Twelve bills are expected to be passed before Parliament is dissolved
Labour and the Conservatives have "colluded" to water down plans for constitutional reform in a rush to get bills passed, the Lib Dems have said.
Thursday was the last day Parliament could sit before the election and saw a frantic rush to get bills passed, known as the "wash-up".
Ministers made concessions on a number of key policies, saying it was necessary to ensure bills get passed.
But many MPs were upset at the compromises that have been agreed.
There had been angry exchanges in the Commons on Wednesday as MPs debated proposals in the digital economy bill to cut off the internet connections of persistent copyright infringers.
Many said they were not being given enough time to consider far-reaching proposals to tackle this but the Commons backed the bill, which was later approved by the Lords.
Peers also spent their few remaining hours of debating time considering what aspects of the government's Constitutional Governance and Renewal Bill could be salvaged.
Parliament was prorogued - or adjourned - on Thursday evening, prior to its official dissolution on Monday.
The Lib Dems said the two main parties had been in cahoots to dilute proposed reform of the House of Lords.
Measures permitting peers to resign or be expelled and the repeal of restrictions on demonstrations outside Parliament were dropped, in addition to commitments to hold a referendum on the voting system and to phase out the remaining hereditary peers.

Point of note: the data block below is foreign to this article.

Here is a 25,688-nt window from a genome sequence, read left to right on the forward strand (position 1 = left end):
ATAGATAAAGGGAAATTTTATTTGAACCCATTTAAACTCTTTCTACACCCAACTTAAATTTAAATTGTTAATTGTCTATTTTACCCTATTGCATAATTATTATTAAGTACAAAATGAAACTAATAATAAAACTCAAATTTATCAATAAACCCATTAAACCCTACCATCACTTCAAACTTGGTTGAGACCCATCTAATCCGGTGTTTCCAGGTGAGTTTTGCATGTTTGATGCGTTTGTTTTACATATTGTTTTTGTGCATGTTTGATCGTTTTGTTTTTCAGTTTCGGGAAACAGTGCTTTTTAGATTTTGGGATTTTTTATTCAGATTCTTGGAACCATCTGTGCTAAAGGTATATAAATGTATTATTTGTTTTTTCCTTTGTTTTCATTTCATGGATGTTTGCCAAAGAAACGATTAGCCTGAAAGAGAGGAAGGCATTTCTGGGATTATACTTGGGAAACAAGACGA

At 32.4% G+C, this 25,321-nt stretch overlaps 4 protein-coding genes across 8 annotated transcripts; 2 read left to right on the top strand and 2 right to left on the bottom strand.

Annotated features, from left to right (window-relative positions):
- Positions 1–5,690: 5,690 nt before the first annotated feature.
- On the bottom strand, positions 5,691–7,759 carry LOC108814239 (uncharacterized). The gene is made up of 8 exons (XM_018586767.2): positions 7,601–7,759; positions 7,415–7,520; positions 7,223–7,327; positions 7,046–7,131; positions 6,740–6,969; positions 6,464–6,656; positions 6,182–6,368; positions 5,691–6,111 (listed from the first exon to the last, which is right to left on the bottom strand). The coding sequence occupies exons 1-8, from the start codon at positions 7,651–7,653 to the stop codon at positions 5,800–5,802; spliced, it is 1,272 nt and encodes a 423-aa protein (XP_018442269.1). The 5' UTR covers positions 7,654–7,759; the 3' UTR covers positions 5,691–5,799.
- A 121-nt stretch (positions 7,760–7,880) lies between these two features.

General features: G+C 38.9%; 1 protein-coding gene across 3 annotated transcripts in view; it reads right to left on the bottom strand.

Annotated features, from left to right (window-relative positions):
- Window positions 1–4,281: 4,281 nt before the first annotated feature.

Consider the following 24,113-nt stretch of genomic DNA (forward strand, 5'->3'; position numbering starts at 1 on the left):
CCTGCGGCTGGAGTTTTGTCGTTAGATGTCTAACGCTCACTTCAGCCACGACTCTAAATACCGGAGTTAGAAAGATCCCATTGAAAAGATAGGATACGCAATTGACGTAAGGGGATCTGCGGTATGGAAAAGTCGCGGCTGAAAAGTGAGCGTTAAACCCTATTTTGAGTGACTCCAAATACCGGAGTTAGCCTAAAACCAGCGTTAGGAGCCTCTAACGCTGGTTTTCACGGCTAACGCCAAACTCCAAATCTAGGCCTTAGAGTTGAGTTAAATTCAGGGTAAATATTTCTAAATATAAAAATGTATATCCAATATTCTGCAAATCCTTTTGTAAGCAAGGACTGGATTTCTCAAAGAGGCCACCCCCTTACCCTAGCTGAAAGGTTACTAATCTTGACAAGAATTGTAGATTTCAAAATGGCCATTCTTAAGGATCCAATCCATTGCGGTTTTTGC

"The process of 'wash-up' is now washed up", David Howarth, the party's justice spokesman, said.
"The way in which the two front benches of the larger parties colluded and then got it wrong and ended up with this disaster is something they need to reflect on."
Ministers say the entire bill - which still includes measures for anyone sitting in Parliament to pay tax on all their earnings and implementing recommendations on expenses reforms - would have been jeopardised if no agreement had been reached.
Shadow justice secretary Dominic Grieve said there was "no collusion" between the two parties and he had merely been asked what the opposition was prepared to accept to back individual bills.
Among measures to be dropped in the 12 government bills considered in the wash-up were new education guarantees for pupils and parents, the mandatory teaching of sex education and a 10% duty hike on cider.
The Conservatives also agreed to drop their opposition to the DNA of people not charged with any offence being kept on a national database for six years, but said they would repeal this if they won power.
A number of private members' bills - put forward by individual MPs - will also become law after getting Parliamentary approval.
These include a ban on under-18s using tanning salons and a clampdown on so-called "vulture funds" suing some of the world's poorest countries for debts.